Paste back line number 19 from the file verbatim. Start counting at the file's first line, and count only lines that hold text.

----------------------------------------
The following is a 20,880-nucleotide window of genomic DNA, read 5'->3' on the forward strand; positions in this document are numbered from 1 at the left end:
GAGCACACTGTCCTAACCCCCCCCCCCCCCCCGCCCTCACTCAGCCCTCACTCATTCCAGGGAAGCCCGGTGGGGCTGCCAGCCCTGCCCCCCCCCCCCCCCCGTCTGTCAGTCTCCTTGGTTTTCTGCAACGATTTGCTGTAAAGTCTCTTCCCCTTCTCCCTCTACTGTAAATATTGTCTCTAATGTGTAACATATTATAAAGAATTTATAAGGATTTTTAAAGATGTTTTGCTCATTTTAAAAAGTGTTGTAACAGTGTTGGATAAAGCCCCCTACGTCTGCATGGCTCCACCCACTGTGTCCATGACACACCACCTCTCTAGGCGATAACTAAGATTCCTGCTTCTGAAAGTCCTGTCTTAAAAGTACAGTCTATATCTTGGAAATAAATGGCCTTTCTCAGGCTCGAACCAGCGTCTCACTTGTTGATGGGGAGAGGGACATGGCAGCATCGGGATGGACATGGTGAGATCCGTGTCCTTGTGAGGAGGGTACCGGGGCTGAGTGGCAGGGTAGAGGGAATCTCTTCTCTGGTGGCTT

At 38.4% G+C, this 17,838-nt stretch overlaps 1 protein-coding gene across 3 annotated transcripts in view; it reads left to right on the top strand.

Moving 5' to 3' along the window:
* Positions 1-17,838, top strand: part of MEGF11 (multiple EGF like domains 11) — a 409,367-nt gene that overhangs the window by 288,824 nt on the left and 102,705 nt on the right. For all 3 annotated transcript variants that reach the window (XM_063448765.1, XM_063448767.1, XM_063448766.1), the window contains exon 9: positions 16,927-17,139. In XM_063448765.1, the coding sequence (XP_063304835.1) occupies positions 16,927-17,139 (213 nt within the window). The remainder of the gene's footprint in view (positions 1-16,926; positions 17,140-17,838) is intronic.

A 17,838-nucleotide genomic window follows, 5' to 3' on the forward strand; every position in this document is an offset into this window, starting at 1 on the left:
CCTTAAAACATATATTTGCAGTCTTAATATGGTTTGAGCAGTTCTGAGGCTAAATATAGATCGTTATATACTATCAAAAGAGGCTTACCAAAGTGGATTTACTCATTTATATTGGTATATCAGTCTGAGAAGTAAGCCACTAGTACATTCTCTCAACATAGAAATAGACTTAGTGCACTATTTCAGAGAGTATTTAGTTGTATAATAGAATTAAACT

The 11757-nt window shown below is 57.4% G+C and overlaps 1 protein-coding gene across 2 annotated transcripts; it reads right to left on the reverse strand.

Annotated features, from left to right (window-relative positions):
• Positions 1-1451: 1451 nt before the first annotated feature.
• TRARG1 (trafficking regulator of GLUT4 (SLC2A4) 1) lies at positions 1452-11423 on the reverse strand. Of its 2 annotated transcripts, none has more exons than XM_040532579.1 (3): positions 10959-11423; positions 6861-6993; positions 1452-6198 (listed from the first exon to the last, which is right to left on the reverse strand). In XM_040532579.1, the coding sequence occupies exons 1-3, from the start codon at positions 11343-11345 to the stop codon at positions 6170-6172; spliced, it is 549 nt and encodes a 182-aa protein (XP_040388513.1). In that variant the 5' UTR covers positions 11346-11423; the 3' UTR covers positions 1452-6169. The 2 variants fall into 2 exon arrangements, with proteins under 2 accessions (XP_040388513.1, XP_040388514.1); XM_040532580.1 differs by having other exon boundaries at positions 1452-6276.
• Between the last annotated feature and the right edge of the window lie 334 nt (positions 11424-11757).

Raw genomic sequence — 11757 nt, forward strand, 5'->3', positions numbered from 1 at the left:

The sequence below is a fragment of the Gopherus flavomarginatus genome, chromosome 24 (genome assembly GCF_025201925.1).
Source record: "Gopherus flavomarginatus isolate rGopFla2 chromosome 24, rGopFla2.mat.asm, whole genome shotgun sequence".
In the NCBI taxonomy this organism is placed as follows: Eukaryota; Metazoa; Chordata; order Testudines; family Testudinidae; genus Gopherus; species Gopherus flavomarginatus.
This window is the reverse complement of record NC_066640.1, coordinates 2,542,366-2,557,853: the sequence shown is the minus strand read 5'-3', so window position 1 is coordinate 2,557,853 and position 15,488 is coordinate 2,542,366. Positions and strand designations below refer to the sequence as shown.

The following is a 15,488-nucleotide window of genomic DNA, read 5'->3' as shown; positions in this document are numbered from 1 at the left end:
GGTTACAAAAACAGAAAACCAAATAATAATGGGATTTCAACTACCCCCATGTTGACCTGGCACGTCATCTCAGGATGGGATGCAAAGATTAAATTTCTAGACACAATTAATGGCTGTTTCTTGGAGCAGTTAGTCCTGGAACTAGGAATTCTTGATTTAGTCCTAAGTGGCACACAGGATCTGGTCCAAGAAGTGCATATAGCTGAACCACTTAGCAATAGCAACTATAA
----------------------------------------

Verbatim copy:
GGTTACAAAAACAGAAAACCAAATAATAATGGGATTTCAACTACCCCCATGTTGACCTGGCACGTCATCTCAGGATGGGATGCAAAGATTAAATTTCTAGACACAATTAATGGCTGTTTCTTGGAGCAGTTAGTCCTGGAACTAGGAATTCTTGATTTAGTCCTAAGTGGCACACAGGATCTGGTCCAAGAAGTGCATATAGCTGAACCACTTAGCAATAGCAACTATAA